Meanwhile, does anyone know if Chad has even $100 of (non-diplomatic) tourism business per annum?
-------------
The UN's Human Development Index ranks Chad as the 7th poorest
country in the world, with 80% of the population living below
the poverty line. The GDP (purchasing power parity) per capita
was estimated as US$1,651 in 2009.

In the 60s, the mining industry of Chad produced sodium
carbonate, or natron. There have also been reports of gold-
bearing quartz in the Biltine Prefecture. However, years of
civil war have scared away foreign investors; those who left
Chad between 1979-82 have only recently begun to regain
confidence in the country's future. In 2000 major direct
foreign investment in the oil sector began, boosting the
country's economic prospects.

Uneven inclusion in the global political economy as a site
for colonial resource extraction (primarily cotton & crude oil),
a global economic system that doesn't promote nor encourage
the development of Chadian industrialization, & the failure
to support local AG production has meant that the majority
of Chadians live in daily uncertainty & hunger. Over 80% of
Chad's population relies on subsistence farming & livestock
raising for its livelihood. The crops grown & the locations
of herds are determined by the local climate. In the southern-
most 10% of the territory lies the nation's most fertile
cropland, with rich yields of sorghum & millet. In the Sahel
only the hardier varieties of millet grow, & with much lower
yields than in the south. OTOH, the Sahel is ideal pastureland
for large herds of commercial cattle & for goats, sheep,
donkeys & horses. The Sahara's scattered oases support only
some dates & legumes. Chad's cities face serious difficulties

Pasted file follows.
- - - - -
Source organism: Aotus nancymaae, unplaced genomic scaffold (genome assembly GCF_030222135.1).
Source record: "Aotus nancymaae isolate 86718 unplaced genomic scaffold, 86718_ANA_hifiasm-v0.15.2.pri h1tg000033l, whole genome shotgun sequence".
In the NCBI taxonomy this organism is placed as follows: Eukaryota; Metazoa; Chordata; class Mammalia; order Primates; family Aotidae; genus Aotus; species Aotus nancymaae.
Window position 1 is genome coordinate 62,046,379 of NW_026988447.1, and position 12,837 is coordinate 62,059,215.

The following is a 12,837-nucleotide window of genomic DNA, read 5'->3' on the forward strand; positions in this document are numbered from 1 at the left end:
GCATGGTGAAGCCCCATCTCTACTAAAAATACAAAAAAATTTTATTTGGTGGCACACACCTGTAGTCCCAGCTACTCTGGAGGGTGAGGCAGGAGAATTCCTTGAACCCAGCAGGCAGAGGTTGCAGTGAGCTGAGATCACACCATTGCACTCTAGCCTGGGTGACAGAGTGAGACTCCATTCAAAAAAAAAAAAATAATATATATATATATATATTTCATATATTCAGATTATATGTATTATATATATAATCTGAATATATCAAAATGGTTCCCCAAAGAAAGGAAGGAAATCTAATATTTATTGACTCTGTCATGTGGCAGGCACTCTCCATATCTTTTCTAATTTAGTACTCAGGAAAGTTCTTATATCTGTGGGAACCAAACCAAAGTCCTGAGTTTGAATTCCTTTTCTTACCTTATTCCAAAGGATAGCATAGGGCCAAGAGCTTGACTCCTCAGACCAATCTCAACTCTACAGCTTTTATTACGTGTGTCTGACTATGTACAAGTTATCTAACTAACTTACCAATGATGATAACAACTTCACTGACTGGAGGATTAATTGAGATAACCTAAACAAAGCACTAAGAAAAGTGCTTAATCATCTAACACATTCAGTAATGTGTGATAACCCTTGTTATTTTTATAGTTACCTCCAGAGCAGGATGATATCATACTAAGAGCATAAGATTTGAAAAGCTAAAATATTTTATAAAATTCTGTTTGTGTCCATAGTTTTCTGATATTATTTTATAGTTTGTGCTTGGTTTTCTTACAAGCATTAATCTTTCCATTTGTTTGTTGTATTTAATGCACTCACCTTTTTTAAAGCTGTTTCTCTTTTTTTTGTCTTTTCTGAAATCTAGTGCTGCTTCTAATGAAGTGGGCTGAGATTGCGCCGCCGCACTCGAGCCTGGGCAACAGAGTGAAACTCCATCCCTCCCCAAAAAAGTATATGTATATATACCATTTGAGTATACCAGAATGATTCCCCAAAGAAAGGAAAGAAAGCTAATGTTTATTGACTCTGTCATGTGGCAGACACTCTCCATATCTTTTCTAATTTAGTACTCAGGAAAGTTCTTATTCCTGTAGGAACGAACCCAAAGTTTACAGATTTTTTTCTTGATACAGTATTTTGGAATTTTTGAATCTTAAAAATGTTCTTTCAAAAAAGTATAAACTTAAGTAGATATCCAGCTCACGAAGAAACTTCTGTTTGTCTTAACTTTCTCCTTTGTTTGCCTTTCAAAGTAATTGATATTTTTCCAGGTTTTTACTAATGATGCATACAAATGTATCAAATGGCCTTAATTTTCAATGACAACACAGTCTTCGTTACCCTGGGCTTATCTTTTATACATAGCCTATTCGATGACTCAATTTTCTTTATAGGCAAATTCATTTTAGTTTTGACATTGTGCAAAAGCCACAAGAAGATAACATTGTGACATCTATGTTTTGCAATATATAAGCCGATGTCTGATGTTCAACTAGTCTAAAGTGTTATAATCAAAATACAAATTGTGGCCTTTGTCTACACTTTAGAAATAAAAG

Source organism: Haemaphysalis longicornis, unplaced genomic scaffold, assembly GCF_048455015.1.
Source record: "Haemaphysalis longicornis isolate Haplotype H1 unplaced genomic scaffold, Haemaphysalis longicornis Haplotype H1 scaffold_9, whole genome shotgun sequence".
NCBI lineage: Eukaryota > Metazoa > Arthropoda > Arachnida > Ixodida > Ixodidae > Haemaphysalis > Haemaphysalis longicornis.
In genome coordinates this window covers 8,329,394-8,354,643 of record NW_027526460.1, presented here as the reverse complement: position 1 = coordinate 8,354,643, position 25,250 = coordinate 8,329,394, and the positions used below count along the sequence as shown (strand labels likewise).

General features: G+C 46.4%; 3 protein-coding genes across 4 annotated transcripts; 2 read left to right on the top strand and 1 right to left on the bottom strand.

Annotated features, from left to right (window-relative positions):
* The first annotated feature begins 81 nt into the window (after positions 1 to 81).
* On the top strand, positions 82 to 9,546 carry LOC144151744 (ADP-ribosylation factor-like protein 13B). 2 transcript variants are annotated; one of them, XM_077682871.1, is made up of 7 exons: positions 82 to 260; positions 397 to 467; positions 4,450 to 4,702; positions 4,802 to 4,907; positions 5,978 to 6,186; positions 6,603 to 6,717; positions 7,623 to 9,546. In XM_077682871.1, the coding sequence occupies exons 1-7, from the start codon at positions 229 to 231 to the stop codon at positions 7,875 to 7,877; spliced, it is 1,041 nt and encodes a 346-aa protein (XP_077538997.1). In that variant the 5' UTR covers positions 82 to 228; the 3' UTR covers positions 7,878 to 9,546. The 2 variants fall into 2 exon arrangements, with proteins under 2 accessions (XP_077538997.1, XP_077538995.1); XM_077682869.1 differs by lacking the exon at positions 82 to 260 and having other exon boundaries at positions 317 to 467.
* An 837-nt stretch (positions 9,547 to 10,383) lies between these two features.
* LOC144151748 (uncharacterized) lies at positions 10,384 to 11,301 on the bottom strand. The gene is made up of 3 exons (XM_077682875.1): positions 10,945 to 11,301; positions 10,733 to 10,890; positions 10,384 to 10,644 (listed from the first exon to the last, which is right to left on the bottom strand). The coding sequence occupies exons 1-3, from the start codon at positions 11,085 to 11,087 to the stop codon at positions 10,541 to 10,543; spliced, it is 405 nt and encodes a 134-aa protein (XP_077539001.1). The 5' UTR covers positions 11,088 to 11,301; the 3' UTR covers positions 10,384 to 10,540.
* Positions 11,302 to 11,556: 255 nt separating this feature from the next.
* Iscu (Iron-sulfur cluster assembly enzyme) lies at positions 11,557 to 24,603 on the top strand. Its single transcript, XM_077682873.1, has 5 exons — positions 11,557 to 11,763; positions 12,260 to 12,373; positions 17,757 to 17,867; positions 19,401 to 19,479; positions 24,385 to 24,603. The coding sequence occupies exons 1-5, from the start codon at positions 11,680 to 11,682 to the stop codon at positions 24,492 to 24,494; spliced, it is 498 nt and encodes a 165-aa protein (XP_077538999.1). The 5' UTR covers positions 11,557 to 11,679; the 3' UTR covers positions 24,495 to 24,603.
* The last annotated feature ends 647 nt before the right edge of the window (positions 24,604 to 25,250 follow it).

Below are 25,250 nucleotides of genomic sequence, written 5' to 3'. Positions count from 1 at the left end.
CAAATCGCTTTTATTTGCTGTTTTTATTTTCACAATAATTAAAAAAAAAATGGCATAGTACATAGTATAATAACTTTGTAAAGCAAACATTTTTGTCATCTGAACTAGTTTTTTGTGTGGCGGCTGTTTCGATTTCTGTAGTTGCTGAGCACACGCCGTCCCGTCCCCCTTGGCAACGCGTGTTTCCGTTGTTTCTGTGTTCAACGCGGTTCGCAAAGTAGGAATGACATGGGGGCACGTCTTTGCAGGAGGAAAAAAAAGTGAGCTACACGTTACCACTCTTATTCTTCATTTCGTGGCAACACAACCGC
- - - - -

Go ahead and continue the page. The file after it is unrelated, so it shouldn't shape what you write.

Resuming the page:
of municipal infrastructure; only 48% of urban residents have
access to potable water & only 2% to basic sanitation.

Before the development of oil industry, cotton dominated
industry & the labor market accounted for approx. 80% of
export earnings. Cotton remains a primary export, although
exact figures are not available. Rehabilitation of Cotontchad,
a major cotton company weakened by a decline in world cotton
prices, has been financed by France, the Netherlands, the EU,
& the Int'l Bank for Reconstruction & Development (IBRD).
The parastatal is now expected to be privatised. Other than
cotton, cattle & gum arabic are dominant.

Acc. to the UN, Chad has been affected by a humanitarian
crisis since at least 2001. As of 2008, the country of Chad
hosts over 280,000 refugees from the Sudan's Darfur region,
over 55,000 from the Central African Republic, as well as
over 170,000 internally displaced persons. In Feb 2008 in
the aftermath of the Battle of N'Djamena, UN Under-Secretary-
General for Humanitarian Affairs John Holmes expressed
"extreme concern" that the crisis would have a negative
effect on the ability of humanitarians to deliver life-saving
assistance to half a million beneficiaries, most of whom –
acc. to him – heavily rely on humanitarian aid for their
survival. UN spokesperson Maurizio Giuliano stated to The
Washington Post: "If we do not manage to provide aid at
sufficient levels, the humanitarian crisis might become a
humanitarian catastrophe". In addition, organizations such as
Save the Children have suspended activities due to killings
of aid workers.

https://en.wikipedia.org/wiki/Chad#Economy